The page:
Tag Archives: compliance

SOCIAL MEDIA FOR SUPPLEMENT MAKERS (PART II)

SEVEN GOOD REGULATORY HABITS FOR COMPANIES ONLINE

In the last post we learned that FDA enforcement against supplement and nutraceutical makers based on their social media activity is no longer a hazy nightmare.  It has emerged into our recent reality.  What can supplement or natural products makers do to protect themselves from an FDA enforcement action while maintaining a presence in social media?   Below are some suggestions that apply to social media interactions as well as to more traditional sales and marketing activity. As always, please consult a regulatory attorney for more comprehensive advice, or contact the FDA for more information that relates to your specific product.

1. Develop a Social Media Policy

Your company lawyer (if you have one) may not see the many casual interactions on the company’s social media pages. However, your social media managers will, so it is important that they understand the boundaries of engagement with fans and how to handle and respond to fan comments. Include a reporting process for any potentially problematic interactions. While social media has memory, the employees who use it on behalf of your business should be trained on what to post, what to report internally, and what to delete. Even if your company does not use social media, your staff should be fully trained on how to respond to customer feedback and the appropriate use of testimonials.

2. Avoid Even the Appearance of Reliance on Risky Testimonials

The consuming public, and especially those who use social media, look for the opinions of others before deciding to buy. As such, testimonials present a double-edged sword. On the one hand, they make marketing easier, but in the marketing of regulated products FDA views them as “long-arm” extensions of product promotion. Therefore, testimonials should be carefully managed. A testimonial can’t be repeated if it makes statements on behalf of the company that your staff could not directly say without breaking promotional rules. General endorsements, such as “I love this product!” may not cause an FDA inquiry, but an endorsement that says “This product cured my impotence” is probably unwise.

3. Labeling, Labeling, Labeling.

On or off social media, the first and most basic step any company can take is to vet its labeling for compliance with FDA regulations. Your labeling includes the container, the carton and any inserts or standalone literature that you distribute which has information about the product. It also includes your web sites and any information you post on social media information pages. Therefore, all these should be reviewed to ensure there are no assertions about your product (referred to as claims) that cross the line into the “forbidden garden” of drug promotion. Avoid claims that state the product treats, cures, mitigates or prevents disease. That is sometimes harder to do than it may seem for a natural products company. What if you want to talk about the benefits of a well known natural product, like garlic? There may be rules or exceptions that apply to specific ingredients and to the ways in which you plan to use them. You may therefore want to consult a regulatory lawyer to get help in formulating your labeling strategy.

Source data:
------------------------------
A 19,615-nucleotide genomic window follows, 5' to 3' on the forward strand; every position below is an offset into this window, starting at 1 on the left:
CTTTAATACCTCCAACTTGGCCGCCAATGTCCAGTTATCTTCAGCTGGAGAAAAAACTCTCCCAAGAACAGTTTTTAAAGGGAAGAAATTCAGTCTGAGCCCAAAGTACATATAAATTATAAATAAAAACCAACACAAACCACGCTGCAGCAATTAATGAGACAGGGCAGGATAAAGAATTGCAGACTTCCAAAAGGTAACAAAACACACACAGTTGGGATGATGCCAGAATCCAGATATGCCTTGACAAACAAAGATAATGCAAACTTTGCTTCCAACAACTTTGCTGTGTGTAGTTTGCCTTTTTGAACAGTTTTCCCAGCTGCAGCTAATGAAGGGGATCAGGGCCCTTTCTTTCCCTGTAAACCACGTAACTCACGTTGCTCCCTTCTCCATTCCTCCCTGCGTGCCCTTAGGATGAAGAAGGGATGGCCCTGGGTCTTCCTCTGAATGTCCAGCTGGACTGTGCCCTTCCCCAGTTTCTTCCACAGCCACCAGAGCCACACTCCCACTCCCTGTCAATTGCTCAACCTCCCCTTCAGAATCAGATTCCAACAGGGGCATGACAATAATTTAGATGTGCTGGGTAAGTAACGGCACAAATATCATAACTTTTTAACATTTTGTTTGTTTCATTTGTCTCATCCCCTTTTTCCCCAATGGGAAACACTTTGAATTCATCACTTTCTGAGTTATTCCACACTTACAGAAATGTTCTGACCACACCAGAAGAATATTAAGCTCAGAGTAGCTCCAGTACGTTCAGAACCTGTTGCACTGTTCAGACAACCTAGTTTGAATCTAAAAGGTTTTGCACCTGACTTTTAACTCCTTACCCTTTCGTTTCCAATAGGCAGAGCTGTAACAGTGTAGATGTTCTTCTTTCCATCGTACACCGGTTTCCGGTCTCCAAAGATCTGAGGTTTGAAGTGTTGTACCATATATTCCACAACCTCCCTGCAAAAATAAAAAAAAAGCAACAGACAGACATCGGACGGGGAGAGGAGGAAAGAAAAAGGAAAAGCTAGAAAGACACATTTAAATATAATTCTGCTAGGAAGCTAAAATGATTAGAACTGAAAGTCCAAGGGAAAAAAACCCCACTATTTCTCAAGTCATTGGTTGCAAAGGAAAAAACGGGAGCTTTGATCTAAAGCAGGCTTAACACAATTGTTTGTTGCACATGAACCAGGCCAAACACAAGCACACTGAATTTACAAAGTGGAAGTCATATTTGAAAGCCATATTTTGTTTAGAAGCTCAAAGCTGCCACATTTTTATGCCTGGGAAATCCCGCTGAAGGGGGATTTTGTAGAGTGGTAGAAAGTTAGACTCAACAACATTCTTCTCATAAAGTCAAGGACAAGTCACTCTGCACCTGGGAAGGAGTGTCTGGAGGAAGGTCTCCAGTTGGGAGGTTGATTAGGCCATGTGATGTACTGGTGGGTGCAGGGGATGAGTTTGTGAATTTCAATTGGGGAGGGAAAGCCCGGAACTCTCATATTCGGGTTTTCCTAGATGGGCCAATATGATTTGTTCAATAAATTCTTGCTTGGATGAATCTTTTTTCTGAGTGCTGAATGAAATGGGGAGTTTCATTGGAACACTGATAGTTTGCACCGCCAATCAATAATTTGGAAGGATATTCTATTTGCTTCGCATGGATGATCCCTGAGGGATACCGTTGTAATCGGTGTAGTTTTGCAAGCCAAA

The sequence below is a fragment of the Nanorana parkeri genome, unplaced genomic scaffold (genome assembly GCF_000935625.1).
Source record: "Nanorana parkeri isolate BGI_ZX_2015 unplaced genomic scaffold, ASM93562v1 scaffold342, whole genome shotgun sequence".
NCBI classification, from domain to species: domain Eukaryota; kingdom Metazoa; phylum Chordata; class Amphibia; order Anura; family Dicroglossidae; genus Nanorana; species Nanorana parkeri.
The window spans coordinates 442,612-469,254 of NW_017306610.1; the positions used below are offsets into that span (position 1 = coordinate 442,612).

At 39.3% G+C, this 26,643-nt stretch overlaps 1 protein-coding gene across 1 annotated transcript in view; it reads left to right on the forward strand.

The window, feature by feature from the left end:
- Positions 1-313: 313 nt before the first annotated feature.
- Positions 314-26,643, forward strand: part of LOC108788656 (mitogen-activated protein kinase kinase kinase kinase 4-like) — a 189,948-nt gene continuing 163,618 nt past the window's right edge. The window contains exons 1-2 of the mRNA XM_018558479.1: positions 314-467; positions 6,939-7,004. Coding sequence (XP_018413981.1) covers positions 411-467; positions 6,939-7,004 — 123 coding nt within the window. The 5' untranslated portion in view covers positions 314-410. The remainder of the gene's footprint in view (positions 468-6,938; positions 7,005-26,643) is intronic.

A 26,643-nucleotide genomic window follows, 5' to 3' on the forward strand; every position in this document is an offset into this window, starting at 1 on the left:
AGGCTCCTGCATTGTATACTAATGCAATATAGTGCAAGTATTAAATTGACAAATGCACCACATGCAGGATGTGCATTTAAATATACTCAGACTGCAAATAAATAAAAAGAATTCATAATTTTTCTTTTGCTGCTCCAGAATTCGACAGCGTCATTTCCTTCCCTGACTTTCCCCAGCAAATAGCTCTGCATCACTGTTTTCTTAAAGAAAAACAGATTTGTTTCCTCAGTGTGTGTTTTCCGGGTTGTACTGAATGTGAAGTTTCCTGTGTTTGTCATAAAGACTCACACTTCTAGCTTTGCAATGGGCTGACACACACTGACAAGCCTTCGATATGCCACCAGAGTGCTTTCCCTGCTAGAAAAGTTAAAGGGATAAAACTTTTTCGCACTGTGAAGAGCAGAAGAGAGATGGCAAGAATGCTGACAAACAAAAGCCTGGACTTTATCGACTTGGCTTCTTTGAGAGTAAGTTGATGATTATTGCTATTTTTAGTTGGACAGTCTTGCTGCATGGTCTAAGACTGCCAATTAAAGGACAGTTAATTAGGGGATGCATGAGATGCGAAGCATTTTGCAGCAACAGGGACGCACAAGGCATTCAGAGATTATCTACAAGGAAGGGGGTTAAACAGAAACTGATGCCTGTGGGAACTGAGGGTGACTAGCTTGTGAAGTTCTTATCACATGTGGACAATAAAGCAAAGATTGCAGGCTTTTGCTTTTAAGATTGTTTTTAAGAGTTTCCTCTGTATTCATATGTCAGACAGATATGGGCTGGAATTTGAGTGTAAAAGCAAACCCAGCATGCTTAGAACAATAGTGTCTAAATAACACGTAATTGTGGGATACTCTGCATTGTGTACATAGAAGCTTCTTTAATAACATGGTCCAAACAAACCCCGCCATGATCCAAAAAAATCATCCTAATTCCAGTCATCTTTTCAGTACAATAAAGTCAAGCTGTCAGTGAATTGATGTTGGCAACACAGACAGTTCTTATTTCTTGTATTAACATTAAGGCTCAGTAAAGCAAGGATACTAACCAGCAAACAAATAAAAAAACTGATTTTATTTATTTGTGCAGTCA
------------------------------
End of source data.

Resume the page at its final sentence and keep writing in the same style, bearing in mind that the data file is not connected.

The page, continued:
4. Be Clear About FDA Approval Status

Simply put, don’t claim that your product is “FDA Approved” if it isn’t. It doesn’t matter if your product contains an ingredient that has been approved under an FDA monograph, or is Generally Recognized As Safe for the same use for which it’s included in your product. If the public could read your product label and think that you received approval from the FDA to market the product that is actually in the container when in fact you haven’t, you probably won’t get away with it.

5. Don’t Overreach

Saying I can practice medicine because I watch medical dramas on television, no matter how many I’ve watched over the years, wouldn’t get me hired as a physician because I can’t show any proof of my skill as a doctor! By the same token, overselling your product by claiming it has attributes you can’t prove will attract problematic attention from regulators. In many cases, companies that received warning letters were also engaged in other behaviors that FDA probably considered too egregious to ignore. The agency’s job is to protect the public, especially vulnerable populations, from products that make promises they have not been clinically shown to satisfy. With this in mind, take a look at your product line. If your lineup includes products with claims that unabashedly recite drug-like action, such as “fights infections,” “cures diabetes” or “inhibits tumor growth,” please immediately consider a full labeling review. The overall posture of your company and product lines might make a big difference in whether or not you become a target for immediate enforcement action.

6. Be Prepared To Support Your Claims With Good Data

If you’ve taken the time to develop clinical studies and lab test results, you may be able to back up specific claims about your product, but that data by itself won’t exempt your company from the requirement that all products claiming to be “drugs” must first be approved. But maybe your product will fall into one of FDA’s many monograph categories, or it might be appropriate to initiate some dialogue with the agency to determine whether you have enough data to secure formal approval. You should absolutely vet your claims with a regulatory attorney or the FDA before you proceed.